Ratzinger Roundup!

I found the photograph on the right while surfing the web — It was hosted on a German website, although I don’t know the context. I’m not sure if it’s actually Cardinal Ratzinger or the Emperor from Star Wars, what with the shadow-shrouded face, dour expression and the ominous background lighting . . . but I find the photograph characteristic of some of the portrayals of the Cardinal in the press, for whom a pontificate under Cardinal Ratzinger would have the most apocolyptic overtones, spelling the doom for Jedi knights — er, “progressive Catholics” — across the globe.

Here’s a roundup of the rather mixed reportage of Cardinal Ratzinger in recent weeks:

  • Cardinal who will play kingmaker in Rome, by Stephen McGinty and Richard Gray. Scotland on Sunday April 10, 2005, reporting:

    “. . . this week, as either papal candidate or kingmaker, the German theologian, who was raised in Bavaria under the shadow of the Nazis, will wage a battle against the liberal forces of reform.

    Yesterday the chief spokesman for the Catholic Church, Dr Joaquin Navarro-Valls, confirmed that no cardinal would speak to the press ahead of the conclave, a move understood to have been initiated by Ratzinger to prevent public debate of the issues now facing the church.

    A church source said yesterday: “Cardinal Ratzinger doesn’t want a pope as right wing as Pope John Paul II. He wants a Pope more right wing than Pope John Paul II. There were a lot of things which the Pope chose to do against the wishes of Cardinal Ratzinger.”

    Take Stephen McGinty and Richard Gray’s word for it, folks. If this guy’s elected, it’ll be only a short time before the jack-booted Swiss Guard stormtroopers kick open the doors of every reform-minded parish to drag heterodox priests and wayward activist nuns kicking and screaming to the Inquisitor’s rack.

  • While tainted by the customary liberal slant of his publisher, Daniel J. Wakins’ profile of the Cardinal — Cardinal Joseph Ratzinger, the Vatican’s doctrinal gatekeeper, The New York Times April 8, 2005 — is a little less hysterical, and like John Allen Jr.’s biography The Vatican’s Enforcer (Continuum, 2001), makes some effort to dispel the Dostoyevskian caricatures of Ratzinger as the “Grand Inquisitor” or Panzerkardinal:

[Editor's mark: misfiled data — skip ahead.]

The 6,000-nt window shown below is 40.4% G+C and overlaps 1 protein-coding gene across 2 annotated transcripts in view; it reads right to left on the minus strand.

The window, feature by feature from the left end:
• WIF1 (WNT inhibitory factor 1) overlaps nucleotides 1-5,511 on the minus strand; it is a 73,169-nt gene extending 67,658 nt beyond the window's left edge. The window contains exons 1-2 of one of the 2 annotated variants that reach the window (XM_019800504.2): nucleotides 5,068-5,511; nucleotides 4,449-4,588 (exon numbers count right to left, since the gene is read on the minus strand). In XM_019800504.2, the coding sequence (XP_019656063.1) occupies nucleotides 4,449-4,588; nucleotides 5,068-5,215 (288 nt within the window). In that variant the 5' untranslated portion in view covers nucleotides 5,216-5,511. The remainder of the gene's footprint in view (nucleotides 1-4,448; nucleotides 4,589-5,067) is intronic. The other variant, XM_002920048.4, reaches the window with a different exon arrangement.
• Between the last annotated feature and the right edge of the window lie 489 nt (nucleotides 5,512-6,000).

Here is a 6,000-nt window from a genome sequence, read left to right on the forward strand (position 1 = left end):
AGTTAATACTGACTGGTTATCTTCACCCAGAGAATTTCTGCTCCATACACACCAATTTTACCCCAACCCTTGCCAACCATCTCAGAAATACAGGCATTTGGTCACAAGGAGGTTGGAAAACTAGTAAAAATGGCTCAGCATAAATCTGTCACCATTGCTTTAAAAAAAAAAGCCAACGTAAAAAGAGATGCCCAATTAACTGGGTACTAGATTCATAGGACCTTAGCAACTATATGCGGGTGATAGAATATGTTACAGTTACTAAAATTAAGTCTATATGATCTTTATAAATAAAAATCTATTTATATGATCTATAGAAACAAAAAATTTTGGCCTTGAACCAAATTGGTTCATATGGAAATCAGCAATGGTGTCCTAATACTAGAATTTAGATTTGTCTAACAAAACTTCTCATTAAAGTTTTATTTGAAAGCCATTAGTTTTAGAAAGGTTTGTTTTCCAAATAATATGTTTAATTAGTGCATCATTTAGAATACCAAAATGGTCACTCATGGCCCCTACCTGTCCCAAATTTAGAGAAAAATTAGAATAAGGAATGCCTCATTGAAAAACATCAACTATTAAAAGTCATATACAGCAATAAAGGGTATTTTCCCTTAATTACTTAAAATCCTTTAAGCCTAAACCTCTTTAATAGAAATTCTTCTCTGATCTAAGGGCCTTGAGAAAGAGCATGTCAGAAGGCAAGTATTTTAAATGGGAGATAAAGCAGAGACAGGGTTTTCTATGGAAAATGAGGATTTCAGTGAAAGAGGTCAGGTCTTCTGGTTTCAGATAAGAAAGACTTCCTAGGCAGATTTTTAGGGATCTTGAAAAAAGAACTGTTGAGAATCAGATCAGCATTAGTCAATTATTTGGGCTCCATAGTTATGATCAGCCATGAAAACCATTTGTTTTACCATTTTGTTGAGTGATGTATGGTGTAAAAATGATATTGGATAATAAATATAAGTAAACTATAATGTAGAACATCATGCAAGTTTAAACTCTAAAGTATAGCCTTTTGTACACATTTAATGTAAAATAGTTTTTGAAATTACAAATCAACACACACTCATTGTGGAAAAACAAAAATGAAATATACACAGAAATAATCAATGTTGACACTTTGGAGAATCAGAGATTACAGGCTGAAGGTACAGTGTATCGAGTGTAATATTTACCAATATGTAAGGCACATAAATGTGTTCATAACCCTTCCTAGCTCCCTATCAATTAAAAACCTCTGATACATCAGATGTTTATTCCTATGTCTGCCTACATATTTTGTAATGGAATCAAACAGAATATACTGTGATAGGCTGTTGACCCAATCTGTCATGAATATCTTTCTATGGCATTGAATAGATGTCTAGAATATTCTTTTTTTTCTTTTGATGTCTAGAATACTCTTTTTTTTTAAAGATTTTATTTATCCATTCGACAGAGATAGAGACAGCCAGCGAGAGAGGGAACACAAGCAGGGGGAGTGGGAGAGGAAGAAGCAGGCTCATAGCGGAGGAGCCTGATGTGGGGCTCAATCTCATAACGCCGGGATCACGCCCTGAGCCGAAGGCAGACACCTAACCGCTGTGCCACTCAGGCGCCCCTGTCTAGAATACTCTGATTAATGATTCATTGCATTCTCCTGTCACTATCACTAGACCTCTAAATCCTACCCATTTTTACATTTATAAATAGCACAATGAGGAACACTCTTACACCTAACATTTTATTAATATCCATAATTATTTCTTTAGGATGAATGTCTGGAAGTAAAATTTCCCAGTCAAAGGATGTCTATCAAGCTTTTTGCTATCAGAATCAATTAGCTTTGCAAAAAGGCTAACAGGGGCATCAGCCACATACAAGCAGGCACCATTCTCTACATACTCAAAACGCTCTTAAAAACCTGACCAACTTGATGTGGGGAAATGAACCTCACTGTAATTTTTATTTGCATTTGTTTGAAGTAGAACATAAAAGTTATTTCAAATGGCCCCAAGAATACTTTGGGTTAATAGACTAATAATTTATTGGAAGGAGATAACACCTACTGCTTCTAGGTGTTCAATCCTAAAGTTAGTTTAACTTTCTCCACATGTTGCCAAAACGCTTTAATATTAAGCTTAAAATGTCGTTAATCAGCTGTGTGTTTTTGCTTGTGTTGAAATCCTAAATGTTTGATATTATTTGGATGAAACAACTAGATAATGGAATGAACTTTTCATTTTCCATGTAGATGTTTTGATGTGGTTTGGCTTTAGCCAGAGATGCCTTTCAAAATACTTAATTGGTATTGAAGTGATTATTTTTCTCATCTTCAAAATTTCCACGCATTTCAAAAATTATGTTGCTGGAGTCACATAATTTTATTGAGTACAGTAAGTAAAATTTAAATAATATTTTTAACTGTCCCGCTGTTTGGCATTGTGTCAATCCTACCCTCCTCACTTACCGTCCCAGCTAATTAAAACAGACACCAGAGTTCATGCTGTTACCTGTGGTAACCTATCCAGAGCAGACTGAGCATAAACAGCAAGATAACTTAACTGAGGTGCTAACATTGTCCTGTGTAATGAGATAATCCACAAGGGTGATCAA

A small, white-haired man, Ratzinger joined the pope as his doctrinal watchdog in 1981, when the pope named him leader of the Congregation for the Doctrine of the Faith, which, in more dangerous times, for accused heretics was called the Inquisition. He came to have regular access to the pope, and was often consulted by him. The two spoke in German.

    In that role, he has acted as theological police officer, coming down hard on theologians who deviate from his interpretation of Catholic teaching. At least that is his public persona. But those who know him say he is a subtle thinker, a courtly and urbane man.

    “He is theologically innovative but at the same time very attuned to the church and theological orthodoxy,” said John-Peter Pham, a former Vatican diplomat whose book “Heirs of the Fisherman” focuses on papal transitions. Pham says that unlike virtually all of his predecessors in the last century, Ratzinger is a professional academic theologian.

    He lives frugally just outside St. Peter’s Square in a modest apartment over a main bus stop, and usually walks across the square to work, during which he patiently puts up with many petitioners complaining about their priest or some other issue. He is an accomplished pianist with a preference for Beethoven.

  • UP Religious Affairs editor Uwe Siemon-Netto plays it safe for the most part in Analysis: Ratzinger in the ascendance (Washington Times April 2, 2005), brushing aside the usual Ratzinger stereotypes to interview Rev. Anthony Figueiredo, a former secretary of John Paul II and systematics theology teacher at Seton Hall University, on Ratzinger’s strengths as a potential leader of the Church:

    “At this point, doctrine is what matters. The world is in a state of flux. This is when you need consistency, and this is Ratzinger’s strength. . . .

    Again like John Paul II, Ratzinger considers evangelization and fidelity of faith the church’s top priority, especially in the light of the growth of Islam in Europe and particularly in Italy, where it is estimated to be the predominant religion in as little as 20 years’ time.

    “In this situation, we need someone who is forthright in what the church teaches. We need consistency in our teaching, otherwise Muslims will not listen to us,” Figueiredo insisted. “That’s why Ratzinger is so important — he will not flinch.”

  • In Ratzinger’s mustard seed (Asia Times Online. April 5, 2005), an author by the name of Spengler revisits Ratzinger’s prophetic words concerning the rise of European secularism (and consequent diminishment of Christianity) in a provocative passage from the German edition of Salt of the Earth:”We might have to part with the notion of a popular Church. It is possible that we are on the verge of a new era in the history of the Church, under circumstances very different from those we have faced in the past, when Christianity will resemble the mustard seed [Matthew 13:31-32]”.